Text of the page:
But the crux of the enterprise is information sharing among county health care providers, law enforcement and substance abuse treatment centers. Under the program, called the Pathways Community HUB Model, around a dozen local agencies will share a single release form and computer database, allowing case workers and community health providers to communicate about clients’ medical and substance abuse treatment histories, criminal backgrounds and follow-up appointment details. The coordination is expected to eliminate duplications of services – important savings for a cash-strapped provider network – and to more closely track outcomes, like who is sober and in stable housing a year after treatment.
Read “The Rural County Trying to Find Its High-Risk Drug Users Before It’s Too Late” here.
Due in part to the Affordable Care Act (ACA), many rural hospitals are shutting their doors. During the next two years, almost 30 percent of the nation’s approximately 2,000 rural hospitals will likely close. As Agri-View reports in “Rural Hospitals in Critical Condition”, the ACA has especially affected critical-access hospitals:
A cause of the crisis can be traced back in large measure to the Affordable Care Act. The health-reform law increased access to care in all states, but it also upended the overall health-care system by encouraging a move away from a traditional fee-for-service model. As that happens, critical-access hospitals — hospitals in rural areas that have no more than 25 inpatient beds but provide emergency care — are hurt. Critical-access hospitals were created in response to the rural-hospital closure crisis in the late 1980s and have been reimbursed 101 percent of each service a Medicare patient uses in the hospital. The system is entirely reliant on fee-for-service, so a move away from that model could potentially spell devastating consequences for the future.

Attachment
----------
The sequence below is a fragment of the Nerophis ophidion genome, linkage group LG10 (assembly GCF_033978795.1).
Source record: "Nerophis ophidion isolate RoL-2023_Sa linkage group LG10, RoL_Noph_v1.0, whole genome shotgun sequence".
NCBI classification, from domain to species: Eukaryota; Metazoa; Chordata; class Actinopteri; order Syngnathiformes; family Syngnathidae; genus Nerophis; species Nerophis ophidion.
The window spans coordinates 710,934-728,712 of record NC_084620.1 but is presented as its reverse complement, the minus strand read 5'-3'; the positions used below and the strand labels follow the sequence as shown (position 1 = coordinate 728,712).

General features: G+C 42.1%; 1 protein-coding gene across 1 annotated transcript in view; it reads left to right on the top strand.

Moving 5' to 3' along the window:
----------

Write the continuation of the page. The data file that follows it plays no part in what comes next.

By focusing on a school in rural South Carolina that President Obama fought to save, The Hechinger Report reviews the administration’s record on rural education. The story that emerges is mixed:
Noelle Ellerson, a leading rural education advocate on Capitol Hill, credits President Obama for increasing funds across the board for education the past eight years, which has benefitted rural schools….
And yet, Ellerson, who through AASA [American Association of School Administrators] also represents the National Rural Education Association, added that the trouble with the administration’s approach for rural schools has been its reliance on competitive grant programs to disperse education funding, such as Race to the Top, Investing in Innovation Fund (or i3), and the School Improvement Grant program.
Many rural school districts don’t have the grant writers or expertise to apply for most federal grants, so they can’t benefit like larger suburban and urban school systems do, Ellerson said.
Read “The Rural School District Obama Fought to Save” here.
Broadband cooperatives and “the new New Deal”
Rural Electrification Administration workers erecting power lines in the 1930s. (Caption / Photo: National Archives and Records Administration)
During the 1930s, President Franklin Delano Roosevelt’s New Deal brought electricity to rural areas. Now, The New York Times reports, a new generation of local electric cooperatives is delivering broadband to the countryside:
“This is the new New Deal,” said Sheila Allgood, a manager of Bolt, the broadband subsidiary of the Northeast Oklahoma Electric Cooperative…. “Now we’re doing what cable and telecom companies don’t want to do, just like we did for electricity when the big private power companies didn’t want to come here either.”
Today, about 40 electric cooperatives in towns like Kit Carson, N.M., Millboro, Va., and Cassopolis, Mich., offer or are in the process of building networks to provide high-speed internet service, compared with just one in 2010.
Read “How to Give Rural America Broadband? Look to the Early 1900s” here.